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Health: Stop Worrying

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#health #worry #worring #stress #brain #positive #negative

Seems that we all worry about anything that might have a negative impact on us, our health, emotional well-being and that of our loved ones“– Paul Ebeling

Negative emotions are often stronger than positive 1s. They are easily available in our minds and it is more difficult to brush them aside. This is known as a negativity bias. Our brain is built with a greater sensitivity to unpleasant news. .

Our brain weighs negative input so heavily because it is trying to keep us out of harm’s way. From an evolutionary point of view, this negativity bias is necessary for our survival as a species. Since we were cavemen, we would only trust what and who we know. We would worry about what we could eat, which animals to run away from, and more.

Our goal is not to eliminate negative thoughts and worries completely, excessive optimism is not the answer but rather the midpoint.

The Big Q: Why worry?

The Big A: To some extent worrying is positive because it encourages us to take action in difficult situations. Some researchers even view worrying as a problem-solving activity that can increase or decrease their worrying depending on their confidence level in problem-solving.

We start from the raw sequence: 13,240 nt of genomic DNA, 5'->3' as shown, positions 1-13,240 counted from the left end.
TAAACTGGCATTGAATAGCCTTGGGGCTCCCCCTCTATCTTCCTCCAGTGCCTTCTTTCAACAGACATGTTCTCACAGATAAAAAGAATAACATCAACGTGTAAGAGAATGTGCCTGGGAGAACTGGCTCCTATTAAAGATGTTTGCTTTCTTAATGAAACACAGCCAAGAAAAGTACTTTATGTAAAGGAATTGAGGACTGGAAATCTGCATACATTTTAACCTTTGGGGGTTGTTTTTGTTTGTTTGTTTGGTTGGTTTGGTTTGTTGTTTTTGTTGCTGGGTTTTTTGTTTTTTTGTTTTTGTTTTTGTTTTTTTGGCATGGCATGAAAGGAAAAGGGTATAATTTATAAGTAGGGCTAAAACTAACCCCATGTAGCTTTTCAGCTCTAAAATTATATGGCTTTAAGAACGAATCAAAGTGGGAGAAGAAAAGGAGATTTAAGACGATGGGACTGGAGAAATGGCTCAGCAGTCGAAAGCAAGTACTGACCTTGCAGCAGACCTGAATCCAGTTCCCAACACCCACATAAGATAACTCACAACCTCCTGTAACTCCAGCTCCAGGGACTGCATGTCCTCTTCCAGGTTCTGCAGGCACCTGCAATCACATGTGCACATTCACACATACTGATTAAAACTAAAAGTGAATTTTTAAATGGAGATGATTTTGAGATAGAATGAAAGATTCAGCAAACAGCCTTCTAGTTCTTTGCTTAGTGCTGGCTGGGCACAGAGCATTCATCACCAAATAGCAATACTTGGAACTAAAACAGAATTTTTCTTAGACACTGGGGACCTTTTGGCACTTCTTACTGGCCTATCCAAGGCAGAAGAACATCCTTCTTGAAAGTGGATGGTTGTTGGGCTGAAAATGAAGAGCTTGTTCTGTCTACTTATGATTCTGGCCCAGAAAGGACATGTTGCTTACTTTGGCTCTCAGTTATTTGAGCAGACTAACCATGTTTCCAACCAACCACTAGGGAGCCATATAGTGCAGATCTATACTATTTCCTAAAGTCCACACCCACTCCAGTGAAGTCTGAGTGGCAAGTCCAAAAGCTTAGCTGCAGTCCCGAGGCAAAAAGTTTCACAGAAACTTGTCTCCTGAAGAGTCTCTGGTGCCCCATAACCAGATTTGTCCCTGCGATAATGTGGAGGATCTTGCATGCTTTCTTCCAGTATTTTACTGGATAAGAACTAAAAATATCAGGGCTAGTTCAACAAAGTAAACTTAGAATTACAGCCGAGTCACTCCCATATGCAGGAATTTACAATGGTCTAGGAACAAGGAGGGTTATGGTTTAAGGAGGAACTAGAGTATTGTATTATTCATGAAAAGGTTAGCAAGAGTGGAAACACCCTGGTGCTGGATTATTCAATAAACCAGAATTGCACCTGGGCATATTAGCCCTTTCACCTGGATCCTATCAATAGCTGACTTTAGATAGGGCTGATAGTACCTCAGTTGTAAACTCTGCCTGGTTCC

Generally speaking we can say that we worry too much about uncertain things and things we cannot solve. The best thing is to try to avoid the negative aspects of life taking charge of the positive because it is in these cases we start suffering from acute to chronic stress.

Most of the time when we worry, nothing bad happens and we worry for no reason.

Seems that not worrying is frowned upon. If we do not worry then we do not seem to care about anything, or are not involved or responsible.

Society drives us to worry.

Therefore:

  • Worrying makes us feel bad because we think that we are not doing anything to solve the problem.
  • It makes us feel good because we think we are helping to solve it.

In the long run, none of these premises work. Excessive worry generates anxiety and blocks us from really doing something to solve the problem constructively.

Plus, most of the time, we worry about uncontrollable things, which we try to control leading us in a circle

Have a happy, healthy, prosperous weekend, Keep the Faith!

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Paul A. Ebeling, a polymath, excels, in diverse fields of knowledge Including Pattern Recognition Analysis in Equities, Commodities and Foreign Exchange, and he is the author of "The Red Roadmaster's Technical Report on the US Major Market Indices, a highly regarded, weekly financial market commentary. He is a philosopher, issuing insights on a wide range of subjects to over a million cohorts. An international audience of opinion makers, business leaders, and global organizations recognize Ebeling as an expert.